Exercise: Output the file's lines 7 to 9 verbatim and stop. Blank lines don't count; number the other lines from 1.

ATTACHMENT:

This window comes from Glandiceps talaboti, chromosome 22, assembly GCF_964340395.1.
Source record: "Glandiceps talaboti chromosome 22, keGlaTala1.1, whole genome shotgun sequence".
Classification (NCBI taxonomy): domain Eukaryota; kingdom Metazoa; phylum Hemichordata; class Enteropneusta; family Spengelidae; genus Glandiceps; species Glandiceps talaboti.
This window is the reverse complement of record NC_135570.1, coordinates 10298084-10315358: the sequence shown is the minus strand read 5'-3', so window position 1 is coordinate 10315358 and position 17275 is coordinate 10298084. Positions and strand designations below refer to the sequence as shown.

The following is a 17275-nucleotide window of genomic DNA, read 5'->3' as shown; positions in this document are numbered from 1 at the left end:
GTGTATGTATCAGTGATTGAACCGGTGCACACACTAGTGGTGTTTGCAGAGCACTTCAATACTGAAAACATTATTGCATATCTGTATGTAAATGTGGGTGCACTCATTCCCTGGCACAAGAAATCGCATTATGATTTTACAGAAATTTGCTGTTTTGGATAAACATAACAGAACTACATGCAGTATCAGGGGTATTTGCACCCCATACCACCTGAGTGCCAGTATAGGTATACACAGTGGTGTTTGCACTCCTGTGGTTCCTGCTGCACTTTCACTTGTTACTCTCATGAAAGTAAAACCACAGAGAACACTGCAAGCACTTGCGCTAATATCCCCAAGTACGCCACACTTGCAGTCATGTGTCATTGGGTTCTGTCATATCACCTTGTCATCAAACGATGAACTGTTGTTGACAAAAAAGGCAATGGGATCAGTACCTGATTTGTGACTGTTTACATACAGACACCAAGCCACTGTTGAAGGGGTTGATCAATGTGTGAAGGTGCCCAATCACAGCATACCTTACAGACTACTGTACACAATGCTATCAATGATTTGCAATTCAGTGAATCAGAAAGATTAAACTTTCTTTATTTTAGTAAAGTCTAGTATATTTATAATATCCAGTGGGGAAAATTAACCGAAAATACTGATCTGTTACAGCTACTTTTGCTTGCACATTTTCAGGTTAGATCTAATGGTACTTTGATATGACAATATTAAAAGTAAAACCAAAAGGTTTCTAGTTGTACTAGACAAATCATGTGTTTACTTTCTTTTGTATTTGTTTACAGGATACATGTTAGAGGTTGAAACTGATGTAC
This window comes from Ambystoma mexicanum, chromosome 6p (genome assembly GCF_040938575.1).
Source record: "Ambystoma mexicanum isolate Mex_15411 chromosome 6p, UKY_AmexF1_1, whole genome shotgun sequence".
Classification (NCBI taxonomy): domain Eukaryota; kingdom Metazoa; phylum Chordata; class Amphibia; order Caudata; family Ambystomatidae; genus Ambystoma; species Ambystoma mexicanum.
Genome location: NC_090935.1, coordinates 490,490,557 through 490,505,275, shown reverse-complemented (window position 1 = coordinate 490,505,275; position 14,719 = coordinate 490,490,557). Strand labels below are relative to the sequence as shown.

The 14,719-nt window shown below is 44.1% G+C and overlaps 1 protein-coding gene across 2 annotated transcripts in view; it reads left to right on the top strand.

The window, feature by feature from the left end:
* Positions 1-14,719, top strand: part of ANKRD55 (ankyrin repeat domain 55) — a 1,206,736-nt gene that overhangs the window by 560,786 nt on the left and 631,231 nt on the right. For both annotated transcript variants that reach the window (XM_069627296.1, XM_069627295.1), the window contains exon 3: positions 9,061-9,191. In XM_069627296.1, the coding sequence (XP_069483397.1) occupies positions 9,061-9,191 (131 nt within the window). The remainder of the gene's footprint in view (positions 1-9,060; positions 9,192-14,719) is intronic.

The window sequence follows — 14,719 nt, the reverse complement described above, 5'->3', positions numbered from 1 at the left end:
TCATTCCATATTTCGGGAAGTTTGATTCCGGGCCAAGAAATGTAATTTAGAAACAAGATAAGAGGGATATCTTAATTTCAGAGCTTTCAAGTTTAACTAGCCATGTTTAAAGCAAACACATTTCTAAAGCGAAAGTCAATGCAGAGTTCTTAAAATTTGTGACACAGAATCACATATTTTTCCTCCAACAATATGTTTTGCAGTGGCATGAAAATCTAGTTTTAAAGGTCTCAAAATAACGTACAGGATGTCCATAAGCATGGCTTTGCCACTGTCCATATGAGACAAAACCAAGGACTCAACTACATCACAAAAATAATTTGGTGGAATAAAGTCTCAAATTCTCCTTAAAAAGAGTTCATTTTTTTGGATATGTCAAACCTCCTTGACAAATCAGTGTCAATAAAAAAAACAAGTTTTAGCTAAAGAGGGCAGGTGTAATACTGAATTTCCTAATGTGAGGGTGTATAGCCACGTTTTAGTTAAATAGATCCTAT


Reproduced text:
This window comes from Ambystoma mexicanum, chromosome 6p (genome assembly GCF_040938575.1).
Source record: "Ambystoma mexicanum isolate Mex_15411 chromosome 6p, UKY_AmexF1_1, whole genome shotgun sequence".
Classification (NCBI taxonomy): domain Eukaryota; kingdom Metazoa; phylum Chordata; class Amphibia; order Caudata; family Ambystomatidae; genus Ambystoma; species Ambystoma mexicanum.